Grammy winner Melissa Manchester brings song & story to UMass Lowell

melissa-manchester-inside-4By Ayah Awadallah

She was only 17 when she signed her first publishing deal. Forty-five years and 19 albums later, Melissa Manchester is still a force to be reckoned with. From studying songwriting with Paul Simon and singing backup for Bette Midler, to guest starring on The Muppet Show and winning a Grammy — it’s no wonder that she’s widely recognized as a legend in the music biz. Making her mark as the first singer to have two nominated songs at one Academy Awards show (in 1980), her journey as a musician continues as she returns to the scene with her first album in 10 years, You Gotta Love the Life. Manchester takes her show on the road to UMass Lowell this week, offering students a one-of-a-kind music lesson before hitting the stage at Durgin Hall Saturday, Feb. 28 at 7p.m. for her only New England performance on her national tour (click here for tickets). Manchester took some time out of her busy schedule to catch HOWL up on her great comeback album, and how her own music students helped teach her some lessons in cutting an album in 2015.

melissa-manchester-dancingHOWL: For fresh ears, describe the sound and feel of your new album, You Gotta Love the Life.

Melissa: It is the sound of live musicians making live music in a live studio. I really wanted to pay homage to how I started making music 20 albums ago with my band in the studio. What the listener will be hearing is what actually happened in the room. As far as the songs go, they are a reflection of the variety of sounds of music that I find appealing, and in terms of subject matter, they are reflections on things that I have learned and earned, and what I know to be true to myself so far.

HOWL: You called in some big guns for this album, including Stevie Wonder. What was it like working with Stevie and what do you think his contribution added to the mix?

Melissa: His contribution added a fantastic harmonica sound. He is a master harmonica player and is one of the two greatest harmonica players in the world. It was thrilling to know that he gets hundreds of requests every day to be part of some project and that he said yes. That was fantastic.

melissa-manchester-inside-2HOWL: Both your parents had successful careers — your dad, a bassoon player for the New York Metropolitan Opera and your mom, who designed and launched her own clothing company. How did they influence your passion for music and which one do you think you take after more?

Melissa: Because my parents were both artists, they really raised my sister and I to choose our dreams. That was simply the way they lived, and sometimes they had high highs and sometimes they had low lows, which is the general complexion of the life of an artist. They just adored us and wanted whatever we could hope for, and wish for and dream of to come true. I think I probably take after my mother more. Her credo was always, whether she had money or whether she was broke, “Well, you better be having a good time.” That was the credo that she lived and raised us by, and I think that the title of the album, You Gotta Love the Life, is a direct line from my inheritance of her.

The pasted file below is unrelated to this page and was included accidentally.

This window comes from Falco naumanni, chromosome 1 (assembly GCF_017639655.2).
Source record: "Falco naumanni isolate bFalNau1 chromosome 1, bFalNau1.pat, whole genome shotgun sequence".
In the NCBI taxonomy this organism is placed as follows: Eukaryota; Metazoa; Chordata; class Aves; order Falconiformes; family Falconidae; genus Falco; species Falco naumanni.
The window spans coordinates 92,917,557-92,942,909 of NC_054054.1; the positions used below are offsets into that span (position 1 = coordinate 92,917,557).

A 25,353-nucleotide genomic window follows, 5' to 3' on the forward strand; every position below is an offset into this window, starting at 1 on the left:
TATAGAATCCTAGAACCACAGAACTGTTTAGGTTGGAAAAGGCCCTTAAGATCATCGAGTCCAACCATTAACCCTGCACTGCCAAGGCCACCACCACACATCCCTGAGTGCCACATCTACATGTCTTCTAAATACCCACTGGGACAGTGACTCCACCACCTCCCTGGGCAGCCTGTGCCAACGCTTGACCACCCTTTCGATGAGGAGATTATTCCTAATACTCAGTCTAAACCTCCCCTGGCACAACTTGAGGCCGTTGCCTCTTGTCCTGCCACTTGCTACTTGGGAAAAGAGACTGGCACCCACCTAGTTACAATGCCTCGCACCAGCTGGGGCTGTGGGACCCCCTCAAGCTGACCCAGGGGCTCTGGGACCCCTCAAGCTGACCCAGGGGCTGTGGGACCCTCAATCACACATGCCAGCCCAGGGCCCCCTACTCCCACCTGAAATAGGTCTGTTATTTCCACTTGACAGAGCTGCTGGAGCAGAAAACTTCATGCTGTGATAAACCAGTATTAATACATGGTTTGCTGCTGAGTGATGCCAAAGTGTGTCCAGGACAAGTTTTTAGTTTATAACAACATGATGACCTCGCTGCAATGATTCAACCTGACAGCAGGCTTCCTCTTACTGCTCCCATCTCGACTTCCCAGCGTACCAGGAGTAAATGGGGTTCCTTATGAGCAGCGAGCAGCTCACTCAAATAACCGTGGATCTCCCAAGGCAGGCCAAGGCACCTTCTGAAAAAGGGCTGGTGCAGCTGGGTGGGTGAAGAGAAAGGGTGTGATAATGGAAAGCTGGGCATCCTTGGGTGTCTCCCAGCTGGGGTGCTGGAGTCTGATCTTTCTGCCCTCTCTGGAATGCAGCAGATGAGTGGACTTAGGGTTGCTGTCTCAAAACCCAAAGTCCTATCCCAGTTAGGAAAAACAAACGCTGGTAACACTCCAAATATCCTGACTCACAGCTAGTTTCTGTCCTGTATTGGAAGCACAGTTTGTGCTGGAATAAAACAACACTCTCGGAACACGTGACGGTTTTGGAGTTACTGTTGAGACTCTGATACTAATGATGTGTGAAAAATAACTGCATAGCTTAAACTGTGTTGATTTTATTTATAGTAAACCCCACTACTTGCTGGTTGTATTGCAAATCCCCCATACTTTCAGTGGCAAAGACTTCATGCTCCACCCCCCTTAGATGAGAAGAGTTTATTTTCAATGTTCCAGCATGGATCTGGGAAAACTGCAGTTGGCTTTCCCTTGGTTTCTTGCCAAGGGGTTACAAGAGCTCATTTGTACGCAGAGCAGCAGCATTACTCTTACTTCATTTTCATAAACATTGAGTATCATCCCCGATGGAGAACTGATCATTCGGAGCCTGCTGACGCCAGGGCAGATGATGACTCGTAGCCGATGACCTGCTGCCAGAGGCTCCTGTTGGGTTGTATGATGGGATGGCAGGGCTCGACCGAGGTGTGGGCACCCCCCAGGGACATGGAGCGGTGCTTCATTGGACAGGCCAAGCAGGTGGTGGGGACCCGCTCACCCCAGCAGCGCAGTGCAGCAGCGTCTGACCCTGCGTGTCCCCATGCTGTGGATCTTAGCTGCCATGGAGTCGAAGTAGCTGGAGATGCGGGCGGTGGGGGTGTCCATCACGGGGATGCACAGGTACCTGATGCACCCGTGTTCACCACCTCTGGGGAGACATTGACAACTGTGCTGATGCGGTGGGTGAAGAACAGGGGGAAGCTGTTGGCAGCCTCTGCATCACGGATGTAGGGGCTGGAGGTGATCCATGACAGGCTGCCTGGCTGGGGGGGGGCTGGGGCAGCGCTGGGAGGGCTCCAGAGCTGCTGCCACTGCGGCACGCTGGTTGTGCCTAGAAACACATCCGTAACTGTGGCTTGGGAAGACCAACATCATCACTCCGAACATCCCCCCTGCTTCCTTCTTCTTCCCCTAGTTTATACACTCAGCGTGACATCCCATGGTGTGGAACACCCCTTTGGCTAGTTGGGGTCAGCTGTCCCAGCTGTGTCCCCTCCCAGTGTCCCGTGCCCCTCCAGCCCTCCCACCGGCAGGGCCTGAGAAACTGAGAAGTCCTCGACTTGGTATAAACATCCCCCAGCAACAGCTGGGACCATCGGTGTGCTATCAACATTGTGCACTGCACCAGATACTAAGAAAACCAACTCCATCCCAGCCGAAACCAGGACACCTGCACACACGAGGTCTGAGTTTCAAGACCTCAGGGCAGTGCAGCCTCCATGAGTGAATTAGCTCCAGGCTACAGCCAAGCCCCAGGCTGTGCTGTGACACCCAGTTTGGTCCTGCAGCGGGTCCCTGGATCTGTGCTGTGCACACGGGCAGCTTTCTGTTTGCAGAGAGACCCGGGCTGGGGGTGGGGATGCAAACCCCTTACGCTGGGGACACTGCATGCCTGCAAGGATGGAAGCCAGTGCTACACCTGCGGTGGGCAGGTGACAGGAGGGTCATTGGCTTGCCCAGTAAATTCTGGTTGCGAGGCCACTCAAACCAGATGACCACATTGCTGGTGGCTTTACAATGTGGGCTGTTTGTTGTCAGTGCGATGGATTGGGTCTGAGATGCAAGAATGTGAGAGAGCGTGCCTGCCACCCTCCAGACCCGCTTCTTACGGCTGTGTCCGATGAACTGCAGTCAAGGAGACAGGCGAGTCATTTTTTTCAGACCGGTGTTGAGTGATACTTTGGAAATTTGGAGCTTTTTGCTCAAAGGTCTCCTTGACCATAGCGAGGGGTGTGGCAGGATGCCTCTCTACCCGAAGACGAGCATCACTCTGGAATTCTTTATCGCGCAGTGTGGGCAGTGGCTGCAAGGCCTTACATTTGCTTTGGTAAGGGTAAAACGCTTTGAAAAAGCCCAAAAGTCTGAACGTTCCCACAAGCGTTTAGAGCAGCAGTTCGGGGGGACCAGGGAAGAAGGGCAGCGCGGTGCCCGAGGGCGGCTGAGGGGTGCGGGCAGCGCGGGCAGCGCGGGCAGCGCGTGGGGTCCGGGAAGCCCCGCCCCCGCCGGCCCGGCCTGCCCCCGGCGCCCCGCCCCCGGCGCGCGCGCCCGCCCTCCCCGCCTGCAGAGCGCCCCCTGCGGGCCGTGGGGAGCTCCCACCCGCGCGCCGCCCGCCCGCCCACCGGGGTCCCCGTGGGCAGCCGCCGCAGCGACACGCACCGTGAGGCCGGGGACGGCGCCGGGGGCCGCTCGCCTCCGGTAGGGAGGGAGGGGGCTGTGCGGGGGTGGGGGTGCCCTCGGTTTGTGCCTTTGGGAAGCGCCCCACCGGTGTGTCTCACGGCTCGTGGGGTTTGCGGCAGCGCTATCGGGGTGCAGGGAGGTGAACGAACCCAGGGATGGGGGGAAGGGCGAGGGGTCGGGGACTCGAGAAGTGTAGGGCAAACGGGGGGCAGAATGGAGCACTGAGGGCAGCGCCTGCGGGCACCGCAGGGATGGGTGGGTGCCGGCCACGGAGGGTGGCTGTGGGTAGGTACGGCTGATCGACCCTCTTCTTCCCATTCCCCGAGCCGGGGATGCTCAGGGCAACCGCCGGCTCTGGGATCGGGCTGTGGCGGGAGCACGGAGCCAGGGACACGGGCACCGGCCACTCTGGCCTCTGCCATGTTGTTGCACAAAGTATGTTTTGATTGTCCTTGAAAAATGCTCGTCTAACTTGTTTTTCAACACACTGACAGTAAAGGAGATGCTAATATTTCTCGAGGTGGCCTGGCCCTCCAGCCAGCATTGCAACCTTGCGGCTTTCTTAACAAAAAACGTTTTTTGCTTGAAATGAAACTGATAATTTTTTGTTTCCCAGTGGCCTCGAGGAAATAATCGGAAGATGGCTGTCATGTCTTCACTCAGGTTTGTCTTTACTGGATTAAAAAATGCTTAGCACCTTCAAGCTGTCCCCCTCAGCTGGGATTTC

Melissa-Manchester-3HOWL: You had the good fortune of scoring a publishing deal at age 17. After a 45-year-career in the music and entertainment business, what nugget of advice would you offer your 17-year-old self if you could travel back in time?

Melissa: That’s a very good question. I appreciate that. I think the two things I have learned most that I would share with my seventeen year-old self, that I do share with my students, is when you are in the state of any kind of anxiety, be it good anxiety or bad anxiety, try to slow your brain down. You do that by deep breathing, stepping back, excusing yourself from the room and just finding a quiet moment to breathe and get your brain to slow down so that you can be part of whatever you’re in the midst of, whether it’s a business meeting or whether you’re in front of an audience. The other thing that I have learned is to really take accountability of what is my part and what is not my part, and that level of discernment sort of reflects the maturing mind because young artists are so overwhelmed by so much that’s outside of their songwriting or performing that they can’t fully realize what will be coming at them. Taking the time to step back and reflect helps you stay in your body, stay in the moment and stay true to yourself.

melissa-manchesterHOWL: Your amazing career has so many high points — like singing backup for Bette Midler, winning a Grammy, writing songs for movies and guest starring on The Muppet Show, to name just a few. What do you consider your highest point so far?

Melissa: Probably the highest point is that I have been able to have this 45-year-career. Forty-five years is a very long time with many chapters. I think the overall highest point is that I have gotten to work with or meet extraordinary people, that I have used my art to reflect my life and that somehow listeners have used my art to project their own lives onto it. That is the highest order–that my art has been in service to my fans and that is really unbelievable. 

HOWL: All jobs have highs and lows. What do you consider your lowest point and how did you get over it? 

Melissa: One of the lowest lows was many years ago. I signed with Atlantic Records. I was trying to get into the staple of artists for so many years because of their remarkable history with female performers and finally got signed to that record label. It was going through a lot of changes. I made an album and two weeks after it was released, they shelved it. I thought to myself, ‘Well, what does this tell me?’ This tells me that I have reached my dream and the dream has turned into a nightmare. So, what happens now, right? I literally stepped away from the industry. I left for a while. I had two children to raise so that was good, but I could not figure out my place in the industry because it was changing so rapidly. The landscape was changing, the positioning of artists was changing and technology was taking over. It was becoming more of a producer’s milieu than an artist’s, in my opinion. So I literally backed away from it. I just did other things. I wrote a lot. I wrote for Disney, I wrote for theater and I wrote for films. But I just stopped being an artist because I felt that I had shaved off enough pieces of my soul where I was in a critical mass moment of losing my soul, and that would not be doable. I raised my kids, and then years later I had the good fortune to be writing with the great songwriter Paul Williams. I live in California and he said, “You need to start going to Nashville.”